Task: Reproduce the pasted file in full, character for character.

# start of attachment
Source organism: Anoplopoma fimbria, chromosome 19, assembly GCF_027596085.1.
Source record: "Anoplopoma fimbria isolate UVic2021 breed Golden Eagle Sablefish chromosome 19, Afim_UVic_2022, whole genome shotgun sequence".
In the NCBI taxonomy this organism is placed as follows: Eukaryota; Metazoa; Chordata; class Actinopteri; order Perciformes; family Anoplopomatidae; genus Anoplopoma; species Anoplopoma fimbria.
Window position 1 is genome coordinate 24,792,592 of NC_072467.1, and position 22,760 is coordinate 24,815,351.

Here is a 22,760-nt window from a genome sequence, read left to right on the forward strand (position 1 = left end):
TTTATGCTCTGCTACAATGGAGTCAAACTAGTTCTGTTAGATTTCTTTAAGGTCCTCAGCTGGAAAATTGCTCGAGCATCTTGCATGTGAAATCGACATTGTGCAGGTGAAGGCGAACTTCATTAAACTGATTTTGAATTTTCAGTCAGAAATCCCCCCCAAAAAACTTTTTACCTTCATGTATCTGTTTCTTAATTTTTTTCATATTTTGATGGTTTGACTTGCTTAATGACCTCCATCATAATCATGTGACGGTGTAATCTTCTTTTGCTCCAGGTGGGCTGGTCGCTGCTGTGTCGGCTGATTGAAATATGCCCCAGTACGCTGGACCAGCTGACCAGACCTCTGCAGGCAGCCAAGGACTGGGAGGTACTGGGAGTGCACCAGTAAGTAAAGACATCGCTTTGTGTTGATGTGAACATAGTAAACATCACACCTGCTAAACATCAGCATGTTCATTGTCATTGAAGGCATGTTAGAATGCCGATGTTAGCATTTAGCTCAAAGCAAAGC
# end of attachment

Source organism: Anoplopoma fimbria, chromosome 19, assembly GCF_027596085.1.
Source record: "Anoplopoma fimbria isolate UVic2021 breed Golden Eagle Sablefish chromosome 19, Afim_UVic_2022, whole genome shotgun sequence".
In the NCBI taxonomy this organism is placed as follows: Eukaryota; Metazoa; Chordata; class Actinopteri; order Perciformes; family Anoplopomatidae; genus Anoplopoma; species Anoplopoma fimbria.
Window position 1 is genome coordinate 24,792,592 of NC_072467.1, and position 22,760 is coordinate 24,815,351.

Here is a 22,760-nt window from a genome sequence, read left to right on the forward strand (position 1 = left end):
TTTATGCTCTGCTACAATGGAGTCAAACTAGTTCTGTTAGATTTCTTTAAGGTCCTCAGCTGGAAAATTGCTCGAGCATCTTGCATGTGAAATCGACATTGTGCAGGTGAAGGCGAACTTCATTAAACTGATTTTGAATTTTCAGTCAGAAATCCCCCCCAAAAAACTTTTTACCTTCATGTATCTGTTTCTTAATTTTTTTCATATTTTGATGGTTTGACTTGCTTAATGACCTCCATCATAATCATGTGACGGTGTAATCTTCTTTTGCTCCAGGTGGGCTGGTCGCTGCTGTGTCGGCTGATTGAAATATGCCCCAGTACGCTGGACCAGCTGACCAGACCTCTGCAGGCAGCCAAGGACTGGGAGGTACTGGGAGTGCACCAGTAAGTAAAGACATCGCTTTGTGTTGATGTGAACATAGTAAACATCACACCTGCTAAACATCAGCATGTTCATTGTCATTGAAGGCATGTTAGAATGCCGATGTTAGCATTTAGCTCAAAGCAAAGC